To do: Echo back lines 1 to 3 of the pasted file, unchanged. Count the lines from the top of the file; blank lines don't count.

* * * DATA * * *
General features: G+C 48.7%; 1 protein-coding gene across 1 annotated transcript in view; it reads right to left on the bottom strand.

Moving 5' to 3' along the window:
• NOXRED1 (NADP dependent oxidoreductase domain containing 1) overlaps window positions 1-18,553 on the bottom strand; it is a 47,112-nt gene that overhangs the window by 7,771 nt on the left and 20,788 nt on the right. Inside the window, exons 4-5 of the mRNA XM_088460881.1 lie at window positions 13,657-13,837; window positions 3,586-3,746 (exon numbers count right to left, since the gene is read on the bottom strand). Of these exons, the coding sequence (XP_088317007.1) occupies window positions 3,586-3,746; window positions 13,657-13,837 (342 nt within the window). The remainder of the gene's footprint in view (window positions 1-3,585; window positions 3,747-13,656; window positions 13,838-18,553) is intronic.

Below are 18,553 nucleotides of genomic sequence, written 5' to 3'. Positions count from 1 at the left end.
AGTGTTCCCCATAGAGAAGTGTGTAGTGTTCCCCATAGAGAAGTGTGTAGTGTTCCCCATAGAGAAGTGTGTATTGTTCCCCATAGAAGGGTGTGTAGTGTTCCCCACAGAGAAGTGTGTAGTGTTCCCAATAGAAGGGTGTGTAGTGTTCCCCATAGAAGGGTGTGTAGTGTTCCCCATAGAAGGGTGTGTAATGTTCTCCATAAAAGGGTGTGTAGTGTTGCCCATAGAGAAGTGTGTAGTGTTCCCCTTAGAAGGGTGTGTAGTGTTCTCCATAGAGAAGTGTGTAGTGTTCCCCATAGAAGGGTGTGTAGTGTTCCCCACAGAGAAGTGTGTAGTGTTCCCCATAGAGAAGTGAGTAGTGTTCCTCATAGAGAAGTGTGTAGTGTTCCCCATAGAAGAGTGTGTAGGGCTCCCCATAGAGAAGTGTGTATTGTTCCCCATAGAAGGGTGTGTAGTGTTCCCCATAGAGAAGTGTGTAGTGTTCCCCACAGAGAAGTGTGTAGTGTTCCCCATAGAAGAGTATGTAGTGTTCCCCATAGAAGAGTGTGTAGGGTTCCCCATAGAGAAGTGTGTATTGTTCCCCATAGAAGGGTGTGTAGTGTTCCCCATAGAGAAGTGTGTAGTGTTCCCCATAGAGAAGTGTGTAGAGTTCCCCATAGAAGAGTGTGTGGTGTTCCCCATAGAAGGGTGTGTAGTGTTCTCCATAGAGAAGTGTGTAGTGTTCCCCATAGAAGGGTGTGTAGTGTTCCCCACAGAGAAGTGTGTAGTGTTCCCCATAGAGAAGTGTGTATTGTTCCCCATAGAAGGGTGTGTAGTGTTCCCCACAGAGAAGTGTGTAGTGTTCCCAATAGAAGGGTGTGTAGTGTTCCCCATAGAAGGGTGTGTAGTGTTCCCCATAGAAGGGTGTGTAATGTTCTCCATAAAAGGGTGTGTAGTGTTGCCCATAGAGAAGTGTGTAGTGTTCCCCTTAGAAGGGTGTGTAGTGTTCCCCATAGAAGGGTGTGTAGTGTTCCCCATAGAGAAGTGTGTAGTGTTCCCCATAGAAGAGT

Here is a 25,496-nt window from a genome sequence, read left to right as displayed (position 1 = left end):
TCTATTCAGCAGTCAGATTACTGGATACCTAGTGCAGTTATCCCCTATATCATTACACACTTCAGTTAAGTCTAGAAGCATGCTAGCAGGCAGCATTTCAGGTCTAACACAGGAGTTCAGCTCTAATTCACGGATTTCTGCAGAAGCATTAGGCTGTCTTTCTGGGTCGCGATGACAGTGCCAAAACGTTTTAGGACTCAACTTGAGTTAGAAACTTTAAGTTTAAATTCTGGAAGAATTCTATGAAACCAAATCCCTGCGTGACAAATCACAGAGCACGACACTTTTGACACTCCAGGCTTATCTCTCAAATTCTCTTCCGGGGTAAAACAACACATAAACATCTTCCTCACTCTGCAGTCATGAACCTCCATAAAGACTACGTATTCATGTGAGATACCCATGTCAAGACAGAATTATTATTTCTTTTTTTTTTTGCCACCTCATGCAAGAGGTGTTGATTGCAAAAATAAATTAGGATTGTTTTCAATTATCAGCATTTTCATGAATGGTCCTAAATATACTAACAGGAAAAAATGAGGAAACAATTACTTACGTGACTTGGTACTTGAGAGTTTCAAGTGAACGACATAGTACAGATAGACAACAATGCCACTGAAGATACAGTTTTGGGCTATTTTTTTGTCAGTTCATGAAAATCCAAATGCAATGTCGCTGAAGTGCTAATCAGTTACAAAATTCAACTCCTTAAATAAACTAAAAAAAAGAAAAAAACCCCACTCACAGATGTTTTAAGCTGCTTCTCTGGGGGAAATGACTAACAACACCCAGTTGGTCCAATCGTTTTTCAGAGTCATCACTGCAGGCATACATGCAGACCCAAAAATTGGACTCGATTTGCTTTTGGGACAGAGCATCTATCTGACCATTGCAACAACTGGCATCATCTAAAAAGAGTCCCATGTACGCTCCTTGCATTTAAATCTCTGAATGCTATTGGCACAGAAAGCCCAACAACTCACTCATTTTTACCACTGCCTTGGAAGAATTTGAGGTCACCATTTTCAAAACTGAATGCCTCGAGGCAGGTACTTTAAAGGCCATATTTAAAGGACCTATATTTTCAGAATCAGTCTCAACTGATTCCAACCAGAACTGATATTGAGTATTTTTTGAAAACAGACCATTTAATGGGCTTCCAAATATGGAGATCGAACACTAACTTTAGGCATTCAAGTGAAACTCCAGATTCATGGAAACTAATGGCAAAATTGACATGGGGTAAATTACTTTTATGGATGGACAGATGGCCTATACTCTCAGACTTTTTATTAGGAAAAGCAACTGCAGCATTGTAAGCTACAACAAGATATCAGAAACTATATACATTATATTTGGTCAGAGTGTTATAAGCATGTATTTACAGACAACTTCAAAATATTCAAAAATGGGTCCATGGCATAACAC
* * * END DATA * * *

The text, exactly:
General features: G+C 48.7%; 1 protein-coding gene across 1 annotated transcript in view; it reads right to left on the bottom strand.

Moving 5' to 3' along the window:
• NOXRED1 (NADP dependent oxidoreductase domain containing 1) overlaps window positions 1-18,553 on the bottom strand; it is a 47,112-nt gene that overhangs the window by 7,771 nt on the left and 20,788 nt on the right. Inside the window, exons 4-5 of the mRNA XM_088460881.1 lie at window positions 13,657-13,837; window positions 3,586-3,746 (exon numbers count right to left, since the gene is read on the bottom strand). Of these exons, the coding sequence (XP_088317007.1) occupies window positions 3,586-3,746; window positions 13,657-13,837 (342 nt within the window). The remainder of the gene's footprint in view (window positions 1-3,585; window positions 3,747-13,656; window positions 13,838-18,553) is intronic.